An adorable little girl I know who's almost 3 years old has a very limited vocabulary—just a few words, and no sentences. She loves singing the ABC song, though she doesn't clearly articulate letters. Her comprehension is good, and she can communicate with nods and gestures.
This has weighed on my mind. Should I say something? What could I even say? I'm not that close with the parents. Of course, this kid may already be getting therapy; a pediatrician would be well aware of the issues. But as a parent who 18 years' worth of experience with speech delays, I have ached to speak up.
The stigma surrounding developmental delays has eased up in recent years. Still, some parents are hesitant to get their kid therapy. Sometimes they're in denial. Perhaps they figure their child will grow out of it. It's possible they don't want labels imposed on their child. All of this can make the topic so difficult to broach and talk about.
It shouldn't be that way—delays and disabilities are nothing to be ashamed of. But here we are in 2021, and that's still a thing. If this parent had hesitations, I wanted to gently encourage her to get her child help and connect her with a therapist I trusted for an evaluation. I wanted to share my wisdom. At the heart of it all, I wanted to help her child.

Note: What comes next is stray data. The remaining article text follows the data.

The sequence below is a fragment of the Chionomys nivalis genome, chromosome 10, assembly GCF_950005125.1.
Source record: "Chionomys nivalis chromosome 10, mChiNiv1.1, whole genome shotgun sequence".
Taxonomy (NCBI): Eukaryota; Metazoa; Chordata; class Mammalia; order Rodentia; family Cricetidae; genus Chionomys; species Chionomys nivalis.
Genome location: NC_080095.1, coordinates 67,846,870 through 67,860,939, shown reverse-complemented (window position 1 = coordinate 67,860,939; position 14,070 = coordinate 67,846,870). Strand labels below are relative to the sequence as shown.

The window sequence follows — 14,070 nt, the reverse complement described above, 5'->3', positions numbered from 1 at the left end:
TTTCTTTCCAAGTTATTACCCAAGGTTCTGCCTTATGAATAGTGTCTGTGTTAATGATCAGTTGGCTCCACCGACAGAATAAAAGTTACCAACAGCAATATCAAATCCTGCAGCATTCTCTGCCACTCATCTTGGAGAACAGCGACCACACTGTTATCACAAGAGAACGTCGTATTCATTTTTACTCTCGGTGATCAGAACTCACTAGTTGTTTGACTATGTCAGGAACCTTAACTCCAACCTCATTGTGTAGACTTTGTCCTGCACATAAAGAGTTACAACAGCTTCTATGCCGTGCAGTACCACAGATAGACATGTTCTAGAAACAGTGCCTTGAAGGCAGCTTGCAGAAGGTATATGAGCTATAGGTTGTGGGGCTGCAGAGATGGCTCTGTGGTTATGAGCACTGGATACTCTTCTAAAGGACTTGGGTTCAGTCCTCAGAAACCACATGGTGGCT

If you see something, say something?
But who am I to say something?
But if I don't say something, am I doing a child an injustice?
Years ago, I held an 11-month-old in my arms and my Spidey senses kicked in. The tot had low muscle tone and didn't make eye contact. I mentioned to a mutual friend that these could be signs of autism, even as I doubted myself: What if that baby was just very mellow? My friend hadn't noticed, and I never said anything. Months later, the child was diagnosed with autism and started getting services, and I felt guilty for not having said anything.
And here I was, again.
Then one day, as the mom and I were chatting, the little girl walked over to us, said "all" for "ball" and her mom handed one to her.
"When Max was her age, he couldn't say that," I mentioned.
"Speech therapy really helped him come along!" I said. "Max has had the same therapist since he was a little guy."
She nodded again.
She didn't want to go there, and that was fine.
Speaking from personal experience had been a way to start the conversation. It opened the door, should she choose to enter. Maybe she still will.